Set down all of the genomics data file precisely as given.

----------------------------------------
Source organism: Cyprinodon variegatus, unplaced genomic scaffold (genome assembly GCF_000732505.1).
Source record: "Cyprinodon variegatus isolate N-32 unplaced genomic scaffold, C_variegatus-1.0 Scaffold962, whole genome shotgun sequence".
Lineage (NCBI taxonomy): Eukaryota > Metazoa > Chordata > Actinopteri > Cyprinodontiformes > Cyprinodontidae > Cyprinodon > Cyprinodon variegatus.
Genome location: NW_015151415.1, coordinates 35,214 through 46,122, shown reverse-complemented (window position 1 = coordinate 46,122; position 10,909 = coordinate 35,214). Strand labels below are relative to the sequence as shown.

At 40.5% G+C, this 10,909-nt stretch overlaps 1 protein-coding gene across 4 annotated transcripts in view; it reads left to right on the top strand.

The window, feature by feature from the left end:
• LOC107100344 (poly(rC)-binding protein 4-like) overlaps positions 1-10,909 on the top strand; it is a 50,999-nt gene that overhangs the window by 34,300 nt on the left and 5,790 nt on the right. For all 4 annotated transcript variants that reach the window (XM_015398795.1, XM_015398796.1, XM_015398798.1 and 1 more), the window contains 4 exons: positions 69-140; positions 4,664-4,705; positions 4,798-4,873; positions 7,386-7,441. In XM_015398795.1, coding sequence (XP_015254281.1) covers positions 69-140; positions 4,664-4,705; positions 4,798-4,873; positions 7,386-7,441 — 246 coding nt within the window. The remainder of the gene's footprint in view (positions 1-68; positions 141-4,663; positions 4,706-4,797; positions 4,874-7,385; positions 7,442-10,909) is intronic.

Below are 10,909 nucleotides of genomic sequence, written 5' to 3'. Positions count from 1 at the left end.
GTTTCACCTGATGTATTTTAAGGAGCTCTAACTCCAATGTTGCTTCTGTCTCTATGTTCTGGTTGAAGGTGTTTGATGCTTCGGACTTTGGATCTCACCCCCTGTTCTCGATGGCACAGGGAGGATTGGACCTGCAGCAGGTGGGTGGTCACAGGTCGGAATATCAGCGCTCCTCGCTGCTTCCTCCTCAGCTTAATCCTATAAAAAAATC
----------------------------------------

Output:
Source organism: Cyprinodon variegatus, unplaced genomic scaffold (genome assembly GCF_000732505.1).
Source record: "Cyprinodon variegatus isolate N-32 unplaced genomic scaffold, C_variegatus-1.0 Scaffold962, whole genome shotgun sequence".
Lineage (NCBI taxonomy): Eukaryota > Metazoa > Chordata > Actinopteri > Cyprinodontiformes > Cyprinodontidae > Cyprinodon > Cyprinodon variegatus.
Genome location: NW_015151415.1, coordinates 35,214 through 46,122, shown reverse-complemented (window position 1 = coordinate 46,122; position 10,909 = coordinate 35,214). Strand labels below are relative to the sequence as shown.

At 40.5% G+C, this 10,909-nt stretch overlaps 1 protein-coding gene across 4 annotated transcripts in view; it reads left to right on the top strand.

The window, feature by feature from the left end:
• LOC107100344 (poly(rC)-binding protein 4-like) overlaps positions 1-10,909 on the top strand; it is a 50,999-nt gene that overhangs the window by 34,300 nt on the left and 5,790 nt on the right. For all 4 annotated transcript variants that reach the window (XM_015398795.1, XM_015398796.1, XM_015398798.1 and 1 more), the window contains 4 exons: positions 69-140; positions 4,664-4,705; positions 4,798-4,873; positions 7,386-7,441. In XM_015398795.1, coding sequence (XP_015254281.1) covers positions 69-140; positions 4,664-4,705; positions 4,798-4,873; positions 7,386-7,441 — 246 coding nt within the window. The remainder of the gene's footprint in view (positions 1-68; positions 141-4,663; positions 4,706-4,797; positions 4,874-7,385; positions 7,442-10,909) is intronic.

Below are 10,909 nucleotides of genomic sequence, written 5' to 3'. Positions count from 1 at the left end.
GTTTCACCTGATGTATTTTAAGGAGCTCTAACTCCAATGTTGCTTCTGTCTCTATGTTCTGGTTGAAGGTGTTTGATGCTTCGGACTTTGGATCTCACCCCCTGTTCTCGATGGCACAGGGAGGATTGGACCTGCAGCAGGTGGGTGGTCACAGGTCGGAATATCAGCGCTCCTCGCTGCTTCCTCCTCAGCTTAATCCTATAAAAAAATC